Under Mayor Mike Bloomberg, New York City was an anti-tobacco zealot’s utopia. Nagged by Bloomberg, the city forced bar and restaurant owners to ban smoking in their premises and prohibited smoking in public parks. The city spent millions on public advertising and education and enacted the highest cigarette taxes on the planet. The oft-stated goal was to force people to quit smoking. It isn’t working.
According to the city’s Department of Health, the number of adults who smoke has increased almost 15% in the last three years. The increase comes even as smoking rates have fallen throughout the rest of the country.
“We’ve had a plateau in the smoking rate for a couple of years, but now it is a statistically significant increase,” the city’s health commissioner, Dr. Mary Bassett said. “We now know the rise is real and we aim to do something about it.”
Naturally, the public bureaucrats at the Health Department blame the increase in smoking on city budget cuts. Because of the recession, the city cut back on its expensive TV advertising urging people to quit. But for this advertising, apparently, people will forget that smoking is unhealthy.
Personally, in a libertarian flight-of-fancy, I’d like to think that some of those mythically “tough” New Yorkers were rebelling against the increasing petty nuisances the government scatters through our daily lives. That dream of quiet civil disobedience died when we surrendered water bottles at a TSA security line, though.
One intriguing possibility for the increase is an unintended consequence of the sky-high cigarette taxes in the city. In New York City, the government imposes a tax of $5.85 on every pack of cigarettes, pushing the average retail price to around $12 a pack, significantly higher than any neighboring state.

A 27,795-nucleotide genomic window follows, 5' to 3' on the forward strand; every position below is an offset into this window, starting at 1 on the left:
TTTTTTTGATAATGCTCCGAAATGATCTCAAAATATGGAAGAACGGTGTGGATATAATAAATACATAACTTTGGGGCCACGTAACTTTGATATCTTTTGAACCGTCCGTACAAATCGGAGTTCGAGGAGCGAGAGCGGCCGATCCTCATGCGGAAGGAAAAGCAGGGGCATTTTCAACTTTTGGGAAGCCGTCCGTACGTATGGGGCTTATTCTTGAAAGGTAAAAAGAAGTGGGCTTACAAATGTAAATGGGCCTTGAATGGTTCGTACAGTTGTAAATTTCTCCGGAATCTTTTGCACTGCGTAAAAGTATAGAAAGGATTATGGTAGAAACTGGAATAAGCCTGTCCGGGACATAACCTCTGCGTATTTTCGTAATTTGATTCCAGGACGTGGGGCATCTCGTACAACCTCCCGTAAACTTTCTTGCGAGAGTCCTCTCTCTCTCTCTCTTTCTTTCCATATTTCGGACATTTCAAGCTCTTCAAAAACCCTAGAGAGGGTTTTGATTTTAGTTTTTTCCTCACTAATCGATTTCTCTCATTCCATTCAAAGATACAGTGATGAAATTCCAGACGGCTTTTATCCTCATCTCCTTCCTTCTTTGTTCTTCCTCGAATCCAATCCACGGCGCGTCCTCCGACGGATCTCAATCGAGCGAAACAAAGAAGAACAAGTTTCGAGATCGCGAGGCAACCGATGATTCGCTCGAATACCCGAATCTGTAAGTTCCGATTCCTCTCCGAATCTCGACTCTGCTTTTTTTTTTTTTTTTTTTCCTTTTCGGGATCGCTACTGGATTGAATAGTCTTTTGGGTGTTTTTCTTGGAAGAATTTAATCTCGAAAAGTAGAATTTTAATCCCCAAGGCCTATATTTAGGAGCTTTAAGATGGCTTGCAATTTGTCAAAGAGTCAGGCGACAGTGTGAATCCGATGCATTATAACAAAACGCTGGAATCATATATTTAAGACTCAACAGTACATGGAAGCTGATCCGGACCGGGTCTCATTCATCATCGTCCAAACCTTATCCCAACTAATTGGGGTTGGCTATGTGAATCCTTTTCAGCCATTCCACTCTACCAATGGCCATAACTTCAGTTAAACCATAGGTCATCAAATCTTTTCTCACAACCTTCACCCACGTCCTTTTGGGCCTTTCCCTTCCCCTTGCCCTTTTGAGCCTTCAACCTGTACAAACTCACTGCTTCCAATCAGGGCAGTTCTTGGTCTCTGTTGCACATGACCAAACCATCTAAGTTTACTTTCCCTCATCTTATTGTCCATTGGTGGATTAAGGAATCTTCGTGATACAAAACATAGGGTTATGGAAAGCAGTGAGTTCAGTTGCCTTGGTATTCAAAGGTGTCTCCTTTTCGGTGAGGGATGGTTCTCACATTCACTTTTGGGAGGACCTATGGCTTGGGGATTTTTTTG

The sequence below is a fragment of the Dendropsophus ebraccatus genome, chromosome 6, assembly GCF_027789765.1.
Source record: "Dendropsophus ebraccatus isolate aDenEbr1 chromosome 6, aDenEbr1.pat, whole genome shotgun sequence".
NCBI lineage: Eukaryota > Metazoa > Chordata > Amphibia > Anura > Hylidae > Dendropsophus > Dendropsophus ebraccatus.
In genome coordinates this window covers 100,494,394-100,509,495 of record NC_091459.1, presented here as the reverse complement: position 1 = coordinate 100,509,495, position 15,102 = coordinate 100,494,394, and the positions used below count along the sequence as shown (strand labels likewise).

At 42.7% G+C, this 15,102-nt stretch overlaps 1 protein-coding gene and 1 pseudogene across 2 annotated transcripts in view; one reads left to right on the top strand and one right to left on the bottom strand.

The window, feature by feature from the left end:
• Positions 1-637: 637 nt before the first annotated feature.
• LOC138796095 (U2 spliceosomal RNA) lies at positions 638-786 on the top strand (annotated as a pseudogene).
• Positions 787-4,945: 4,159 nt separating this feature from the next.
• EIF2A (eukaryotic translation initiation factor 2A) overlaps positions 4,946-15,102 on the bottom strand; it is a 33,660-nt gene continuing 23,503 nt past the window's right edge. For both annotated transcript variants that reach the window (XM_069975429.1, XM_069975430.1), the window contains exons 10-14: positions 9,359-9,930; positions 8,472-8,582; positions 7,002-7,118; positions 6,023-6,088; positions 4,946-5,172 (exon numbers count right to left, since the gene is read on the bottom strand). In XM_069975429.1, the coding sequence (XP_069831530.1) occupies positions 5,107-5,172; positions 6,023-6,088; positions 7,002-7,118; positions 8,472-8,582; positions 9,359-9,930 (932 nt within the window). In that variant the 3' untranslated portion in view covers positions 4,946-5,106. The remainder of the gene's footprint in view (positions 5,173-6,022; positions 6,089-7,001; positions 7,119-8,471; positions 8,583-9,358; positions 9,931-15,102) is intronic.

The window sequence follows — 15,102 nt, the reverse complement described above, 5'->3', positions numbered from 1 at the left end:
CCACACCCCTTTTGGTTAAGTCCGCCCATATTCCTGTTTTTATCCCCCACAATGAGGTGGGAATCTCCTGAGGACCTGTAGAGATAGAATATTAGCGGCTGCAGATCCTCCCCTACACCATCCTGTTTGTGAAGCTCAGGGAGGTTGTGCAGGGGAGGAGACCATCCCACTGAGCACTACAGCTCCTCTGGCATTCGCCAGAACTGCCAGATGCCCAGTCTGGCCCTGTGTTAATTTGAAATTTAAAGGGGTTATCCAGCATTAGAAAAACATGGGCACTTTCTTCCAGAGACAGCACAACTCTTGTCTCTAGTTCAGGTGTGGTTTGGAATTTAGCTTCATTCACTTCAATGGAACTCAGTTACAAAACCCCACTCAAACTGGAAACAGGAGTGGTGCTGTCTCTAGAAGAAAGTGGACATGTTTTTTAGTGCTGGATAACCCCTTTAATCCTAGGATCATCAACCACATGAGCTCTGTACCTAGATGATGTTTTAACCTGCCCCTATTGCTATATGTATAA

As recently reported, the high cigarette taxes in New York have been a boon to organized crime. A retired official from the federal Bureau of Alcohol, Tobacco and Firearms said recently that dealing in black-market cigarettes was now more profitable than the narcotics trade. It is estimated that over half the cigarettes purchased in New York are smuggled in from other states or Indian reservations.
This illegal trade in untaxed cigarettes exists explicitly because the tobacco excise tax is so high. Without the arbitrage between the legal price and what people would be willing to pay, there would be no illicit gain. Because of this trade, smokers may be able to pay far less for cigarettes than they would with a more sane tax policy.
The high tax, in other words, has created a black-market that makes it cheaper for people to continue to smoke. Only government can pull off such a trick. The street price of heroin has declined since the government launched its war on drugs. There is no reason to think cigarette smokers would behave any differently.